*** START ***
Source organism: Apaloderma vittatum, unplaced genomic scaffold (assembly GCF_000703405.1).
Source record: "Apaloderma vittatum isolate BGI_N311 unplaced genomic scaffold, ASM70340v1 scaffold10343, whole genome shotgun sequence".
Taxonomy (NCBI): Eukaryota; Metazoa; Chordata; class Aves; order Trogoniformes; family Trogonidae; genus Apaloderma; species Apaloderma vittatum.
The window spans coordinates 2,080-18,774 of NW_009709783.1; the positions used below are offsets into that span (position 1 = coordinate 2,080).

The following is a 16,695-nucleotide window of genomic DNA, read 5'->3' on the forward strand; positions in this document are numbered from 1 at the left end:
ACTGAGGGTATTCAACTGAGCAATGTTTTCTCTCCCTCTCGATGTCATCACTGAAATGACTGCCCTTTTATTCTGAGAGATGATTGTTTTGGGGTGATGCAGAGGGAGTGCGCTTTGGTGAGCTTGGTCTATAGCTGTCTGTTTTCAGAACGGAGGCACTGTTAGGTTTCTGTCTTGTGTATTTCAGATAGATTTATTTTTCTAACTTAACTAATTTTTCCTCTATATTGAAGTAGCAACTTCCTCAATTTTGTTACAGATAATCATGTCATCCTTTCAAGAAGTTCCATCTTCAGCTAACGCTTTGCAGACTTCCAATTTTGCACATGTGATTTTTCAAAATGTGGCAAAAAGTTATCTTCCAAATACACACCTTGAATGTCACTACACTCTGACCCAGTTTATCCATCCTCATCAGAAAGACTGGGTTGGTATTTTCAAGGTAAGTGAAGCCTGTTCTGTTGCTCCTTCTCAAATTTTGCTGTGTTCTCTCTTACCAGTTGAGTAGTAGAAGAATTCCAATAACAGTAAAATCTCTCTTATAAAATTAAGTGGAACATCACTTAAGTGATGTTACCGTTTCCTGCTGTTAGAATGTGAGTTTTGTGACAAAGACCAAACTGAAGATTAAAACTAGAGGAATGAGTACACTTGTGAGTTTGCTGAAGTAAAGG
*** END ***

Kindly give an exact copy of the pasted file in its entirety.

Source organism: Apaloderma vittatum, unplaced genomic scaffold (assembly GCF_000703405.1).
Source record: "Apaloderma vittatum isolate BGI_N311 unplaced genomic scaffold, ASM70340v1 scaffold10343, whole genome shotgun sequence".
Taxonomy (NCBI): Eukaryota; Metazoa; Chordata; class Aves; order Trogoniformes; family Trogonidae; genus Apaloderma; species Apaloderma vittatum.
The window spans coordinates 2,080-18,774 of NW_009709783.1; the positions used below are offsets into that span (position 1 = coordinate 2,080).

The following is a 16,695-nucleotide window of genomic DNA, read 5'->3' on the forward strand; positions in this document are numbered from 1 at the left end:
ACTGAGGGTATTCAACTGAGCAATGTTTTCTCTCCCTCTCGATGTCATCACTGAAATGACTGCCCTTTTATTCTGAGAGATGATTGTTTTGGGGTGATGCAGAGGGAGTGCGCTTTGGTGAGCTTGGTCTATAGCTGTCTGTTTTCAGAACGGAGGCACTGTTAGGTTTCTGTCTTGTGTATTTCAGATAGATTTATTTTTCTAACTTAACTAATTTTTCCTCTATATTGAAGTAGCAACTTCCTCAATTTTGTTACAGATAATCATGTCATCCTTTCAAGAAGTTCCATCTTCAGCTAACGCTTTGCAGACTTCCAATTTTGCACATGTGATTTTTCAAAATGTGGCAAAAAGTTATCTTCCAAATACACACCTTGAATGTCACTACACTCTGACCCAGTTTATCCATCCTCATCAGAAAGACTGGGTTGGTATTTTCAAGGTAAGTGAAGCCTGTTCTGTTGCTCCTTCTCAAATTTTGCTGTGTTCTCTCTTACCAGTTGAGTAGTAGAAGAATTCCAATAACAGTAAAATCTCTCTTATAAAATTAAGTGGAACATCACTTAAGTGATGTTACCGTTTCCTGCTGTTAGAATGTGAGTTTTGTGACAAAGACCAAACTGAAGATTAAAACTAGAGGAATGAGTACACTTGTGAGTTTGCTGAAGTAAAGG